“When we think of nonwovens, we quickly realise that life as we know it would be impossible without them”. Peter Goodwin
What are the applications for nonwoven textiles?
“When we think of nonwovens, we quickly realise that life as we know it would be impossible without them,” says Peter. “Applications for nonwovens are so widespread across many different verticals, as they can be used in various consumer and industrial products across the automotive, personal care and hygiene, building and construction, healthcare, and filtration industries.”
“Example products include nappies / diapers, baby wipes, medical supplies, carpeting, and agricultural coverings. This is only a small list – the end uses are vast,” explains Peter.
Nonwoven manufacturers need to find ways to accurately replicate the conditions their products are put through in the real world. There are numerous test methods used in order to establish nonwoven characteristics and determine their end-use applications. These include advanced wound care applications, construction applications, medical devices, life sciences or industrial uses.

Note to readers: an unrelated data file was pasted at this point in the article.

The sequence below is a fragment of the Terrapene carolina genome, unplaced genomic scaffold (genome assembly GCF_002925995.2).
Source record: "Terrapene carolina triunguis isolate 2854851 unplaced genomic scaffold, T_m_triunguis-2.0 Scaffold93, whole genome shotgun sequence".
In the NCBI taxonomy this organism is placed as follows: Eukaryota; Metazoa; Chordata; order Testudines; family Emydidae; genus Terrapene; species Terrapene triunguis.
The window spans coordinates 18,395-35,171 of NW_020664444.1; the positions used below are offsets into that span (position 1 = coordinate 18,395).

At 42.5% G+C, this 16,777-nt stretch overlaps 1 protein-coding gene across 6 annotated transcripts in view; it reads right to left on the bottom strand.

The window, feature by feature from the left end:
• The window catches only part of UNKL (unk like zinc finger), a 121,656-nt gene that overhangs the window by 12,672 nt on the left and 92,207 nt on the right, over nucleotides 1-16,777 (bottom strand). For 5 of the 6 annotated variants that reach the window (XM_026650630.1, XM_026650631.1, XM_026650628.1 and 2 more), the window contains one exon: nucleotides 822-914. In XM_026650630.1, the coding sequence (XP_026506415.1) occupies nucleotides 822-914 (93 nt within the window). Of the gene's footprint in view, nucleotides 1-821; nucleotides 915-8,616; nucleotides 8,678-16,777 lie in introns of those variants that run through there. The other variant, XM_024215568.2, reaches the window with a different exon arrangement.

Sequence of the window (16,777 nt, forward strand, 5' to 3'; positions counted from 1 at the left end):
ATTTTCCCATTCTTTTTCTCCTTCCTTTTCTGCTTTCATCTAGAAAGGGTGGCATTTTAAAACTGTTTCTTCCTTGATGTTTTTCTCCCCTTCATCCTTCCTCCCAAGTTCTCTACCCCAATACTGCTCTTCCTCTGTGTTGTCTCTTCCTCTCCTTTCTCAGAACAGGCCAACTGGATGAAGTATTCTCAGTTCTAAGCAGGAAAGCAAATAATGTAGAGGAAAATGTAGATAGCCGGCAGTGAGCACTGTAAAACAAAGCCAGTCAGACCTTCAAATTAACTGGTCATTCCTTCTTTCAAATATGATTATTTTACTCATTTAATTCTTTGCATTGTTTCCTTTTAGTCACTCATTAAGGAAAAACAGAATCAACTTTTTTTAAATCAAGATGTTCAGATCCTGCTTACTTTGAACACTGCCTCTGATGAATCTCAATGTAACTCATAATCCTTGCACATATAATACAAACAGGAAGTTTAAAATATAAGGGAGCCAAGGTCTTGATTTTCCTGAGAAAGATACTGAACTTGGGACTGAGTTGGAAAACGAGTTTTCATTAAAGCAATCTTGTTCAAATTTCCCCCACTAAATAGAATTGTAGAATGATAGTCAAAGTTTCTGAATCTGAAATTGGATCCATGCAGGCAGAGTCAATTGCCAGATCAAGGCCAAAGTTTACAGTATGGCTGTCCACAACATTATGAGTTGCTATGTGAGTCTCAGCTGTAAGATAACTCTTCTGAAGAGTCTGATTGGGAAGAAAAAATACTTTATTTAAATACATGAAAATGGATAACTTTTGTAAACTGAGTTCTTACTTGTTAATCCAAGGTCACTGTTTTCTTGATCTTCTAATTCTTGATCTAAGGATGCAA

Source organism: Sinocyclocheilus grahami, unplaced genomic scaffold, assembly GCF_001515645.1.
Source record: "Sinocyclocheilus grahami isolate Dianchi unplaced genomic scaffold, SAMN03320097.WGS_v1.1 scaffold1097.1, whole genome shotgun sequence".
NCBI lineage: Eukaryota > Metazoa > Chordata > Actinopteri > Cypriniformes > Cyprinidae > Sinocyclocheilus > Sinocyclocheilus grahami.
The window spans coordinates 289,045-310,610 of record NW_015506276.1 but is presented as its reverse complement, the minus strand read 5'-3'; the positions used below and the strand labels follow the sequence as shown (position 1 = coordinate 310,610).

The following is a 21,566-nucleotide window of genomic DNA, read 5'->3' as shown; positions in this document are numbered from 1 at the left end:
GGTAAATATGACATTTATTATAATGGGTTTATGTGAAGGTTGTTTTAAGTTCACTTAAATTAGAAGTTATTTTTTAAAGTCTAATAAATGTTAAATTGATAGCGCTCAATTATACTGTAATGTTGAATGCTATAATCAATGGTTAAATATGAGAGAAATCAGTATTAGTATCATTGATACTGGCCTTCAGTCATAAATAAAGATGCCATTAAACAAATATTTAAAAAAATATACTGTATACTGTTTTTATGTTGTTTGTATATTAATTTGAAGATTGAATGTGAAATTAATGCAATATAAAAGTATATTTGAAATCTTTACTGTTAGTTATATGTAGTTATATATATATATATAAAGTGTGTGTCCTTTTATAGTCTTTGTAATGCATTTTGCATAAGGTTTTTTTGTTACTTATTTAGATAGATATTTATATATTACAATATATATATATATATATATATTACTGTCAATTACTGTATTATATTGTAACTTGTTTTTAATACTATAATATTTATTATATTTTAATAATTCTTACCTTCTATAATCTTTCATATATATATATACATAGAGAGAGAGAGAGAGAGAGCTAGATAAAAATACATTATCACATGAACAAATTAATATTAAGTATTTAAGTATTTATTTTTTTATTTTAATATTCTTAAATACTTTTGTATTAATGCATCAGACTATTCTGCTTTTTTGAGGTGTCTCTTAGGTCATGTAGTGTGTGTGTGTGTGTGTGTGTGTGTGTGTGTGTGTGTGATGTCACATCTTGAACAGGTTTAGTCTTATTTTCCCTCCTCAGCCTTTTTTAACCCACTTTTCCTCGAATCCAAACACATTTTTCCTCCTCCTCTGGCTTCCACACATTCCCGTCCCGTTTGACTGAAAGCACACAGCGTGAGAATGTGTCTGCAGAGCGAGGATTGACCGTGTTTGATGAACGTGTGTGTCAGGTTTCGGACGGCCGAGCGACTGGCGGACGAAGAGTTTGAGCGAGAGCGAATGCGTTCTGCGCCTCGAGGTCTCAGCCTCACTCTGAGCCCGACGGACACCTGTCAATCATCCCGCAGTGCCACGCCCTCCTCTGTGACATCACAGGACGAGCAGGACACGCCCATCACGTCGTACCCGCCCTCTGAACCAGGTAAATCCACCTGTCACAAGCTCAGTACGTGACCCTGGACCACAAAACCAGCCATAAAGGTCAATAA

Regarding standards, when compared to conventional textiles, the standards used for testing technical and nonwoven textiles are still some way behind. “There are various committees involved in the process of developing industry standards for nonwovens testing,” says Peter.
“Despite the lack of established standards for nonwovens testing, brands and manufacturers still engage in robust testing programmes to ensure quality meets the expectations demanded by customers in these markets, especially in healthcare and personal care.”